Emerging markets hit by record string of withdrawals by foreign investors

Foreign investors have withdrawn funds from emerging markets for five consecutive months in the longest withdrawal streak on record, highlighting how recession fears and rising interest rates are shaking developing economies.

Cross-border outflows of international investors in emerging market equities and domestic bonds reached $ 10.5 billion this month according to provisional data compiled by the Institute of International Finance. This has brought outflows over the past five months to over $ 38 billion, the longest period of net outflows since record-breaking in 2005.

Outflows risk exacerbating a growing financial crisis in developing economies. In the past three months, Sri Lanka has defaulted on its sovereign debt and Bangladesh and Pakistan have both sought help from the IMF. A growing number of other issuers in emerging markets are also at risk, investors fear.

Many low- and middle-income developing countries are suffering from currency depreciation and rising borrowing costs, driven by US Federal Reserve rate hikes and fears of a recession in major advanced economies . The United States recorded its second consecutive quarterly contraction in production this week.

“EM had a really, really crazy rollercoaster year,” said Karthik Sankaran, Corpay’s senior strategist.

According to data from JPMorgan, investors have also withdrawn $ 30 billion so far this year from emerging market foreign currency bond funds, which invest in bonds issued on capital markets in advanced economies.

According to JPMorgan data collected by the Financial Times, foreign currency bonds from at least 20 frontier and emerging market countries are trading at yields more than 10 percentage points higher than comparable US Treasuries. Spreads at such high levels are often seen as an indicator of severe financial stress and risk of default.

Experiencing% Months of Year Bar Chart ... showing emerging markets hit by a fifth consecutive month of outflows

It marks a strong turnaround from late 2021 to early 2022, when many investors expected emerging economies to recover strongly from the pandemic. As of April this year, currencies and other assets in emerging commodity-exporting markets such as Brazil and Colombia performed well in the wake of rising oil and other commodity prices following the Russian invasion of Ukraine. .

But fears of global recession and inflation, aggressive US interest rate hikes and slowing Chinese economic growth have forced many investors to retire from emerging market assets.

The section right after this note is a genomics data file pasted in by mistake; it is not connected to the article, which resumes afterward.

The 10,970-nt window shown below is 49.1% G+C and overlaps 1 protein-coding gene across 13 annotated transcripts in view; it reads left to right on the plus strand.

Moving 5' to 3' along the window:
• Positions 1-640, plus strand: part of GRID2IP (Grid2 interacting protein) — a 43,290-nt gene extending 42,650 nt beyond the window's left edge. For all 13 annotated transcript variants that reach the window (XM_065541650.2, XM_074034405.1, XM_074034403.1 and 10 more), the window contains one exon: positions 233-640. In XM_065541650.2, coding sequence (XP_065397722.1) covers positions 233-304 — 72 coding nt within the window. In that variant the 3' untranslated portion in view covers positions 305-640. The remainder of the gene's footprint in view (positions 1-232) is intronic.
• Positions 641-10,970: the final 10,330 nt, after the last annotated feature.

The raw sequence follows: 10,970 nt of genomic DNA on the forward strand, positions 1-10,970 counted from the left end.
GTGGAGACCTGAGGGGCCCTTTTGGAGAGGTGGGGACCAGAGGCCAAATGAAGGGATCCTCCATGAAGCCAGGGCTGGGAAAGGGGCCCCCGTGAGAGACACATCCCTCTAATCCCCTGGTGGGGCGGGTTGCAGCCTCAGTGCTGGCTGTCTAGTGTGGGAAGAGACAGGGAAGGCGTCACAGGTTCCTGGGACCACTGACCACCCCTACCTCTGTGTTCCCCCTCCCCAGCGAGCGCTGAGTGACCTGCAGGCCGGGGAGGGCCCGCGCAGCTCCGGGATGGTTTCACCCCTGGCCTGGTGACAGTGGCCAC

Jonathan Fortun Vargas, an economist at the IIF, said cross-border withdrawals have been unusually common in emerging markets; in previous episodes, outflows from one region were partially offset by inflows into another.

“This time around, sentiment is generalized to the downside,” he said.

Analysts also warned that, unlike in previous episodes, there was little immediate prospect of global conditions turning in favor of emerging markets.

“The Fed’s stance appears to be very different from previous rounds,” said Adam Wolfe, EM economist at Absolute Strategy Research. “He is more willing to risk a US recession and risk destabilizing financial markets to lower inflation.”

There are also few signs of economic recovery in China, the world’s largest emerging market, he warned. This limits its ability to drive a recovery in other developing countries that rely on it as an export market and source of funding.

“China’s financial system has been severely strained by the economic crisis of the past year and this has really limited its banks’ ability to continue refinancing all their loans to other emerging markets,” Wolfe said.

Sri Lanka’s default on its external debt has left many investors wondering who will be the next sovereign borrower to go into restructuring.

Spreads on US Treasuries on foreign bonds issued by Ghana, for example, have more than doubled this year as investors price in increased risk of default or restructuring. The skyrocketing debt service costs are eroding Ghana’s foreign exchange reserves, which fell from $ 9.7 billion at the end of 2021 to $ 7.7 billion at the end of June, a rate of $ 1 billion. per quarter.

If that continues, “within four quarters, reserves will suddenly be at levels where the markets are starting to really worry,” said Kevin Daly, Abrdn’s director of investment. The government is almost certain it will not meet its fiscal targets for this year, so the drain on reserves is likely to continue, he added.

Borrowing costs for large emerging markets such as Brazil, Mexico, India and South Africa also increased this year, but to a lesser extent. Many large economies have acted promptly to fight inflation and put in place policies that protect them from external shocks.

The only major emerging market that worries is Turkey, where government measures to support the lira by refusing to raise interest rates – in effect, promising to pay local depositors the cost of depreciating the currency to stay true to the currency – they have a high tax cost.

Such measures can only work while Turkey has a current account surplus, which is rare, Wolfe said. “If it needs outside funding, those systems will eventually collapse.”

However, other large emerging economies face similar pressures, he added: relying on debt financing means governments must eventually suppress domestic demand to keep debts in check, risking a recession.

Fortun Vargas said there was little escape from the sale. “What is surprising is how strongly the sentiment has changed,” he said. Commodity exporters were the darlings of investors just a few weeks ago. We are not expensive now.

Additional reporting by Kate Duguid in London

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